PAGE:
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Flutopedia Symposium

Ornaments    Intermediate

Ornamentation is a core part of playing the Native American flute. Some say that ornamentation is what playing the Native American flute is all about! Ornaments add a character to the music that (in addition to the pure sound of the Native American flute) gives the instrument its characteristic sound. They also bring the instrument closer to emulating the sounds of nature.

This page provides a roster of ornaments and techniques you can use, along with descriptions and sound samples of each. The easiest ornaments are listed first, moving on to more challenging ones, and finally a demonstration of combinations of ornaments.

The playing examples on this page are all done on an F# minor flute crafted by Colyn Petersen. For information on how to play these examples, see Using the Flutopedia Sound Player.

Grace Notes

Sheet Music example of a Grace NoteA grace note is a very short note played immediately before a main note. Grace notes are not typically part of the melody of the song … they just accent the main notes.

Here are some examples of playing a single grace note before the main note:

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In modern music notation, grace notes are smaller than main melodic notes and single grace notes have a small slash through them. On written sheet music, they carry no time value and are not counted in the meter of the song. If finger diagrams are shown for the grace notes, they are shown smaller than the finger diagrams for the main notes.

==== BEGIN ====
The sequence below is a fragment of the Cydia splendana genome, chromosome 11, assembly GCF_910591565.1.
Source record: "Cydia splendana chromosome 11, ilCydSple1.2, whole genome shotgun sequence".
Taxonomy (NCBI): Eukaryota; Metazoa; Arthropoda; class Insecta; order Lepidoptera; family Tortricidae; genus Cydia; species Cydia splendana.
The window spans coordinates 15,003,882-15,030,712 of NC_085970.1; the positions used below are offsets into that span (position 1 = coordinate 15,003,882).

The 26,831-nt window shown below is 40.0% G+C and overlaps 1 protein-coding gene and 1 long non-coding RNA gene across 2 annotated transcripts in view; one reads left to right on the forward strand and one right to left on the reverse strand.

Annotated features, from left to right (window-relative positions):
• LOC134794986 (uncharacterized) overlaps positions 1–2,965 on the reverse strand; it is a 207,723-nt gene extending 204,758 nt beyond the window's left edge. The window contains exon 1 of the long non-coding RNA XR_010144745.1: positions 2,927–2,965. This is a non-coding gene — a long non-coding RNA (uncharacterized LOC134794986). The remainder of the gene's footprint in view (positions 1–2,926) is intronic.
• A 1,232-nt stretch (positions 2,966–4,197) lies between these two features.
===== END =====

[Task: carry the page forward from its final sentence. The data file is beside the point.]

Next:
Note that grace notes are often shown with a tie from the grace note to the main note, such as this:Grace note with a tie indicating that there is no break between the two notes. Although this tie is not always shown on sheet music, it is assumed.

How to play grace notes: All the variants on grace notes (mordents, trills, turns, and runs) are done with rapid finger movements. Developing speed, precision, and lightness with these movements calls for finger dexterity. To help develop finger dexterity, check out the Finger Dexterity Exercises page.

You can get creative and use any combination of multiple grace notes before the main melodic note.

Here are some specific combinations of grace notes that have their own name:

Mordent

Sheet Music example of a MordentA mordent involves playing two grace notes before the main note. The main note is played briefly as a grace note, then the next lower note as a grace note, then back up to the full main note.

Here are some examples of mordents on various notes on the F# minor scale:

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In modern music notation, a mordent has two small grace notes preceding the main note. A mordent is played without any articulation or separation between the notes. The example at the left shows a single mordent in Nakai Tablature with finger diagrams. Another way to represent a mordent in modern music notation is: Alternate representation of a Mordent ([Nakai 1996], page 31).